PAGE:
Ayurveda values ghee i.e. clarified butter as a treasured food as it comes along with several healing properties. Ghee comprises fat-soluble vitamins, which help in weight loss. It also assists in balancing hormones. Because ghee has a smoke point, it prevents producing free radicals which result in damaging cell functions in our body. Ghee also contains a lot of omega-3 fatty acids and Vitamin A. Although, it is a commonly held belief that while ghee may be good for our body when consumed in moderate quantities, an excessive amount of ghee intake can increase our cholesterol levels. But Ayurveda believes that ghee helps in maintaining healthy cholesterol levels. In this article, you will get to know does ghee impacts negatively on our cholesterol.
Hyperlipidemia is the process of the elevation of lipids (fats) in the bloodstream. These consist of cholesterol, cholesterol esters(compounds), phospholipids, and triglycerides.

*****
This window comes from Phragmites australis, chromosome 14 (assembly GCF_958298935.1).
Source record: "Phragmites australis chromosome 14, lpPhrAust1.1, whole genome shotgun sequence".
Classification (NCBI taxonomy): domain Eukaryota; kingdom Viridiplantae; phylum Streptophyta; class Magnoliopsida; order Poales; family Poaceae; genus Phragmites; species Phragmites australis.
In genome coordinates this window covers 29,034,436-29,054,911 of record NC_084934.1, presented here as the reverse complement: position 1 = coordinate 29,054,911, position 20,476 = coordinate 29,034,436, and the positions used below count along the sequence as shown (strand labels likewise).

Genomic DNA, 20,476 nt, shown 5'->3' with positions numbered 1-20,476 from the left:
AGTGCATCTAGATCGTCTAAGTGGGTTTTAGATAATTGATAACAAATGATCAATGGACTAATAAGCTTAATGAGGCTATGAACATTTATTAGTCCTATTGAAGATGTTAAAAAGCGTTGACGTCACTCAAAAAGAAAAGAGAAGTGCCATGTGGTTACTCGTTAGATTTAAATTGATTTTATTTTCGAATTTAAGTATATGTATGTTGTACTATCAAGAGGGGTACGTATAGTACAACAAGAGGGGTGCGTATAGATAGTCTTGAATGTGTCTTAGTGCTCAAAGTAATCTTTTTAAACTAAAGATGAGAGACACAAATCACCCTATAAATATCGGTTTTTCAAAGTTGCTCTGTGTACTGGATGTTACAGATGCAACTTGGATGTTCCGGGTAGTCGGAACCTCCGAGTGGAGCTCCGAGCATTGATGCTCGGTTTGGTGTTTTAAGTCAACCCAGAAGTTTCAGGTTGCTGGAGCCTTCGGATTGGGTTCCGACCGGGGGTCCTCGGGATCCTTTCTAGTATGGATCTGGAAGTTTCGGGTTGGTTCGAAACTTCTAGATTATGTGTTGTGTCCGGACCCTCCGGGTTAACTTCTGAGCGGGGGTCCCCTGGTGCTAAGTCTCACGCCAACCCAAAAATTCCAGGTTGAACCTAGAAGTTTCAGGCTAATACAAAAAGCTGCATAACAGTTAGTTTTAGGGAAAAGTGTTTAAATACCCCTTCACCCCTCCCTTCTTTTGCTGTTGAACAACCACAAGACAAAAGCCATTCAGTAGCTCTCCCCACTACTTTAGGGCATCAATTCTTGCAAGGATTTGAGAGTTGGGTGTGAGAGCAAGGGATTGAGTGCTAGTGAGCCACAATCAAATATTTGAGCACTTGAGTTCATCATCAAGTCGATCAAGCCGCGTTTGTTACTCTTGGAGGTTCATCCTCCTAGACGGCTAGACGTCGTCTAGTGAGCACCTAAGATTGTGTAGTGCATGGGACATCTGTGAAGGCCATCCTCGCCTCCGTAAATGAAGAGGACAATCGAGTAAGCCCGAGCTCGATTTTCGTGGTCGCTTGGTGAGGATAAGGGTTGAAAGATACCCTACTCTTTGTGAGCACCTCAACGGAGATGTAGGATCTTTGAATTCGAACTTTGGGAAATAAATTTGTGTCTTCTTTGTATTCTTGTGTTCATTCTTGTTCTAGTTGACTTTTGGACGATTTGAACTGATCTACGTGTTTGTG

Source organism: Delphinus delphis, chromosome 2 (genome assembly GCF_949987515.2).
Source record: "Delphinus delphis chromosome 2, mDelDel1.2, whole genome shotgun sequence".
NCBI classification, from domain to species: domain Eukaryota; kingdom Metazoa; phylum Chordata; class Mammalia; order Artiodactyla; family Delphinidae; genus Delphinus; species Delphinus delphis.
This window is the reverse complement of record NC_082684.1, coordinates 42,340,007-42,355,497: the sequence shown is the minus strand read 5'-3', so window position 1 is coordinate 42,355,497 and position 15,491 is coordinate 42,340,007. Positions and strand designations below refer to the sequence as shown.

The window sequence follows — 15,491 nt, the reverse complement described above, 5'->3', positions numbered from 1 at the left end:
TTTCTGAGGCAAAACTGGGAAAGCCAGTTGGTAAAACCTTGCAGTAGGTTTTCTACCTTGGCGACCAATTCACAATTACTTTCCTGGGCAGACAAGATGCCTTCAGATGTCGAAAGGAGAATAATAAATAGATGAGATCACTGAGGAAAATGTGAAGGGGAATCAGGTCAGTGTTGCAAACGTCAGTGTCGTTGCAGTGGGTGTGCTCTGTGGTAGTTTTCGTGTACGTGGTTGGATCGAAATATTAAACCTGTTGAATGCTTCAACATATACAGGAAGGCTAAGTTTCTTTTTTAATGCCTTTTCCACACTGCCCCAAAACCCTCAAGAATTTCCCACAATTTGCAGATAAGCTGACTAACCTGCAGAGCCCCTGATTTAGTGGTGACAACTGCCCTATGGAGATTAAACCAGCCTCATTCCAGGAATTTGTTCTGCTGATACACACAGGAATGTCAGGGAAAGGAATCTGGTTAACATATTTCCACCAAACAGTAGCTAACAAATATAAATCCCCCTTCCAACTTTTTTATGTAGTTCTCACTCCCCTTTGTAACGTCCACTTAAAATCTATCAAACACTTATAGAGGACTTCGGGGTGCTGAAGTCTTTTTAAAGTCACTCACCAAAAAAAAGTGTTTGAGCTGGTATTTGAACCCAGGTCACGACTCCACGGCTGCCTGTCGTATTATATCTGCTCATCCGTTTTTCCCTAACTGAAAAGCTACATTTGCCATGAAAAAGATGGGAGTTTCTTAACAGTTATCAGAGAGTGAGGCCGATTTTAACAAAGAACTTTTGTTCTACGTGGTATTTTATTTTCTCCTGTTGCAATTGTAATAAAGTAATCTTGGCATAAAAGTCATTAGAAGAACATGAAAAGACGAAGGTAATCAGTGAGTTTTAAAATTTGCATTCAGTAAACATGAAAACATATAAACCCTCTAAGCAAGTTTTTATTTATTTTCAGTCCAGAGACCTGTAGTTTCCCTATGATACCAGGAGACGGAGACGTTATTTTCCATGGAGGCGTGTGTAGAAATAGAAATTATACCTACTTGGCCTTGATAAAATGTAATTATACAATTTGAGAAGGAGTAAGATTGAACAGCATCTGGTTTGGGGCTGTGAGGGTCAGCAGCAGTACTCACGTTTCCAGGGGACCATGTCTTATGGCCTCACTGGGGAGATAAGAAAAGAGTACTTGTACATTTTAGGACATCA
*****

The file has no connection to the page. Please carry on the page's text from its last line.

The elevated lipids give rise to atherosclerosis or blockage of the heart’s vessels, resulting in vascular disease.
Hyperlipidemia might be correlated with certain health disorders such as diabetes mellitus, hypothyroidism, kidney failure, or crushing’s syndrome.
Why Is Ghee So Important In Ayurveda?
Ghee is also known as Ghrita is considered to be one of the Mahasnehas. That indicates that ghee is one of the four main types of oily substances described in Ayurveda.
Ghee is very important in Ayurveda. For thousands of years in Ayurveda Ghee has been used as a therapeutic agent. It is considered one of the best fats because it can digest and absorb the properties of the ingredients it is added to, and the best part is that its properties never get lost in the procedure.
In Ayurveda, there are four main lubricants, which are Ghrita or ghee, Taila or oil, Vasa or fat, and Majja or marrow. These 4 lubricants are mentioned in the Ayurvedic Classics. Among the Sneha Goghrita, ghee obtained from the cow’s milk and Tila Taila which mustard oil are said to be the best among jangama (aminal origin) and sthavara (plant origin) respectively.